Framed on the wall of his new basement office on the Homewood campus is a letter from the late Hubert H. Humphrey thanking Mr. Packer for helping to pass the Humphrey-Hawkins Act in 1978, which declared it national policy to achieve a 4 percent unemployment rate by 1983 and zero inflation by 1988.

"That ruined my reputation among my economic colleagues," Mr. Packer said. Most conventional economists believe low unemployment rates eventually drive up inflation.

But even those who believe measures such as the Humphrey-Hawkins law are ill-advised say Mr. Packer's work on the competitiveness and training of the U.S. work force has been widely approved.

Mr. Packer "has unconventional ideas. He does not travel down the well-trodden path. . . . He tends to be quite passionate about those issues which he thinks are important," said Gary Burtless, an economist with the Brookings Institution in Washington.

"He sounded the alarm on the relative lack of preparation of the work force in the 1980s," before anyone else had done much research on the problem, Mr. Burtless said.

And events have confirmed many of Mr. Packer's dire warnings.

"I've looked at the data in a very different way, and I have reached very similar conclusions" to those of the Workforce 2000 study, Mr. Burtless said.

Now, with his new reports on proposed changes to the way students and workers are taught, Mr. Packer is "once again right at the heart" of an important reform movement, Mr. Burtless said.

"I don't see anything as important as this," he said.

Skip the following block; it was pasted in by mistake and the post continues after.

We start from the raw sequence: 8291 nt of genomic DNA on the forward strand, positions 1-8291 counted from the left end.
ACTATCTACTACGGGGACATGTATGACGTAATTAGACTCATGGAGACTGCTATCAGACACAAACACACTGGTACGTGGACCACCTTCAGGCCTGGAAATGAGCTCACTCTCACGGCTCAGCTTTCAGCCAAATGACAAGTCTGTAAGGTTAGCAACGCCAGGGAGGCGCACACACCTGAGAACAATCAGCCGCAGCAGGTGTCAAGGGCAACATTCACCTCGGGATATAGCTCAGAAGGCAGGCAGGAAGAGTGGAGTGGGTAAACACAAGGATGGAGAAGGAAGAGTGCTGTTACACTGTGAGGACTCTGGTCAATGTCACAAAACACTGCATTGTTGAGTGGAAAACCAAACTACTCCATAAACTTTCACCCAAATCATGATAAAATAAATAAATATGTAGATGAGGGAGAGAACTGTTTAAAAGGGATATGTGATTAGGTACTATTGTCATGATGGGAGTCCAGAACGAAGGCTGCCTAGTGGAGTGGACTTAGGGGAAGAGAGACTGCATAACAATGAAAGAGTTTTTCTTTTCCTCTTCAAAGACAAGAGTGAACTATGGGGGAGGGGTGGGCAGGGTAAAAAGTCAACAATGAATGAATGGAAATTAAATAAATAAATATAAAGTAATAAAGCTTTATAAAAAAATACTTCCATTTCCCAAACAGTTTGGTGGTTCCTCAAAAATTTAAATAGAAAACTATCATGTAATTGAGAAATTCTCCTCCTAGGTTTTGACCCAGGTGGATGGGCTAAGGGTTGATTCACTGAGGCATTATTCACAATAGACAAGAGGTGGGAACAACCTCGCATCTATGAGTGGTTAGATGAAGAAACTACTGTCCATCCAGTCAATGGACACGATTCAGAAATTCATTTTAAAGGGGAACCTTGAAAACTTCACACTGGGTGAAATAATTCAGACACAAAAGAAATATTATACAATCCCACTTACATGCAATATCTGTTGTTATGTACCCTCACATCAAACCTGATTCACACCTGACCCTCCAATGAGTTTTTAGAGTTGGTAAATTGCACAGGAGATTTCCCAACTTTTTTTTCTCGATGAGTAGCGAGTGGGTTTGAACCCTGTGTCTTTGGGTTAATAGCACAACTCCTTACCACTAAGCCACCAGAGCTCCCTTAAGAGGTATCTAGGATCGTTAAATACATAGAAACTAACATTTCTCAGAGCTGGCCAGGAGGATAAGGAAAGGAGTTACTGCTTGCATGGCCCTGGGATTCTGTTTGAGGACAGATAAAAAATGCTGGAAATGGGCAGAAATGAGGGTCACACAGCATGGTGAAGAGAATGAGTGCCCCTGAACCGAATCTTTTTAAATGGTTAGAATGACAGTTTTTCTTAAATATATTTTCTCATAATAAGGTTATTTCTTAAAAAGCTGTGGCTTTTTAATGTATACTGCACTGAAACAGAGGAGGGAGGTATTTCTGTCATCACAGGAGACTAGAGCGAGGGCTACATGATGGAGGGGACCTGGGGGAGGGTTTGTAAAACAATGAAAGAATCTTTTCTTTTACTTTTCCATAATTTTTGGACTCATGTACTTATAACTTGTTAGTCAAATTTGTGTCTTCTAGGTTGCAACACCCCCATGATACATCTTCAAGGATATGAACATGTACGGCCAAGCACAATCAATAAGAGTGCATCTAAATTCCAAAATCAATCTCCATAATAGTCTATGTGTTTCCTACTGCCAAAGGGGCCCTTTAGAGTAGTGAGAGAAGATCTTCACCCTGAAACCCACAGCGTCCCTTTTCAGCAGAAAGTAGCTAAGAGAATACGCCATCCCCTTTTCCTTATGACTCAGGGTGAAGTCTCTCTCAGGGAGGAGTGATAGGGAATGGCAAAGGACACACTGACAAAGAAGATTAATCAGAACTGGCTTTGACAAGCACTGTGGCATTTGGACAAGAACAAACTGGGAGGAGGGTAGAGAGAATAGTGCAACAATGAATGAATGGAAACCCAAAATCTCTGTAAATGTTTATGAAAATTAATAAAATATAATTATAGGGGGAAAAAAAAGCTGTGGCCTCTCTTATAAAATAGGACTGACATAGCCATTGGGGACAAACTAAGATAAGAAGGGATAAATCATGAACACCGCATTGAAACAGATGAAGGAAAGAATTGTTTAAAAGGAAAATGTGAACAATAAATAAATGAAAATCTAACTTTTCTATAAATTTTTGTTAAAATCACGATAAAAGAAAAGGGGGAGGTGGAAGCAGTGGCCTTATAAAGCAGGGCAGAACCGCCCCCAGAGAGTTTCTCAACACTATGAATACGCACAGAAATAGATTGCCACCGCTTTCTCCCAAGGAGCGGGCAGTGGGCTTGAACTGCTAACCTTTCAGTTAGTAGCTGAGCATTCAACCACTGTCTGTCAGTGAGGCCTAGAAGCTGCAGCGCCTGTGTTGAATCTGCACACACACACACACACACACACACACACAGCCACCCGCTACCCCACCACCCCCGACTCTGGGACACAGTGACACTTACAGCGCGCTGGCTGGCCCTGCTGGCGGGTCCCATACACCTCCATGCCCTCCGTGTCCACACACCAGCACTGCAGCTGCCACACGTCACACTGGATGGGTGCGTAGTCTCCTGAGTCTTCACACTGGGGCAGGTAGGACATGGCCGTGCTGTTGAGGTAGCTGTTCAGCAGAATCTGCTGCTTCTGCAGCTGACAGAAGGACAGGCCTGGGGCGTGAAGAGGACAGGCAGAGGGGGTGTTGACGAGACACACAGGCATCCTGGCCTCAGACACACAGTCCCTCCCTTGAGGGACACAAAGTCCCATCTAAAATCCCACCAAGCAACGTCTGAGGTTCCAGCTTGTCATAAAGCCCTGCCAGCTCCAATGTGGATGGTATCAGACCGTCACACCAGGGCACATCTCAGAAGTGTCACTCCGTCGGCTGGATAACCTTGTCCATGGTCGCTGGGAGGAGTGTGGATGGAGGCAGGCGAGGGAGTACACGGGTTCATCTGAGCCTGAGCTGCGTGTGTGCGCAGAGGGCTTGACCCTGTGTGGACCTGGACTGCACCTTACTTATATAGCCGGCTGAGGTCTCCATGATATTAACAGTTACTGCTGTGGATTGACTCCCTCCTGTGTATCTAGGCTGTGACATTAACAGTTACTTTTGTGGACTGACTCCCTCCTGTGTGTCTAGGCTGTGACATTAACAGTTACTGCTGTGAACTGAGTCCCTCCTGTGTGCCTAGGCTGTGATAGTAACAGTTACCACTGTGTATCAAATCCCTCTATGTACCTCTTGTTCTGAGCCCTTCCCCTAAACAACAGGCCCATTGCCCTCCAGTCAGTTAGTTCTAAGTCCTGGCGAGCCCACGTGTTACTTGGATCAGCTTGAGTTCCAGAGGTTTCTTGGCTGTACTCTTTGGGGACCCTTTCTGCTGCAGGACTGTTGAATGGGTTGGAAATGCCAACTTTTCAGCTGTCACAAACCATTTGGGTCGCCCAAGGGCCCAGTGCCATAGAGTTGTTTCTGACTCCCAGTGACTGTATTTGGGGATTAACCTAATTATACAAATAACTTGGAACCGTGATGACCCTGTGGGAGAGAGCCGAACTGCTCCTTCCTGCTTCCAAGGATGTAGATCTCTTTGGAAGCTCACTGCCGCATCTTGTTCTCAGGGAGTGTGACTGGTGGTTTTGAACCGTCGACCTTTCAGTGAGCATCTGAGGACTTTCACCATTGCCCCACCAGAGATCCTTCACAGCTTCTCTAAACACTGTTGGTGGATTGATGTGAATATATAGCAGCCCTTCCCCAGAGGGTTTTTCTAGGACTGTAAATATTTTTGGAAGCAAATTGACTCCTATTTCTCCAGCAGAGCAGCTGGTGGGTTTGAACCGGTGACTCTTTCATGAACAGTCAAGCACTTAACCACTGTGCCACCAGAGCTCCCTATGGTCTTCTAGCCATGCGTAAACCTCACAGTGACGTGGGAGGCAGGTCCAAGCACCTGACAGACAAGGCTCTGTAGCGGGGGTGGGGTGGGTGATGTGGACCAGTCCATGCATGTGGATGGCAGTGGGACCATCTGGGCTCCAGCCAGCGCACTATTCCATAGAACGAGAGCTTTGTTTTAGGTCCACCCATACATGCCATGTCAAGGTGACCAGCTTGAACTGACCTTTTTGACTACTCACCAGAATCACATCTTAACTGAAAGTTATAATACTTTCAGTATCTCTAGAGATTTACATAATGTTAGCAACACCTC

Mr. Packer said he came to Hopkins because the labor secretary's Commission on Achieving Necessary Skills, at which researched and developed his ideas on the five competencies, had disbanded.

The commission spent $5 million on its two reports and addressed issues the administration is discussing in light of the Los Angeles riots, but Mr. Packer said he "couldn't get the White House's attention."

The 57-year-old economist is optimistic that his proposed reforms will succeed where others failed because the timing is better and because his proposals are so different.

Mr. Packer argues that while basic educational skills such as reading, writing and arithmetic are necessary, schools and employers are failing to teach workers even more important lifetime skills such as the five competencies. Without vast and widespread improvements in these competencies, the U.S. work force will become less competitive, and the standard of living for American workers will fall, Mr. Packer believes.

"The 'Nation At Risk' report [of the 1980s] went in the wrong direction. Those reforms didn't work because they said, 'Do more of what you are doing; do it harder.' Doing more of the wrong thing doesn't help. We've got to rethink what we are teaching," Mr. Packer said.

Mr. Packer said he is worried that moving to Baltimore, 40 miles north of the nation's capital, will hurt his ability to influence


"If you have the choice of being the head of the office in Fairbanks, Alaska, or in a tiny office at corporate headquarters, you're better off at the corporate headquarters," he said.

But since Baltimore is the closest big city to Washington, Mr. Packer said, he expects to "do good work. . . . People will pay attention."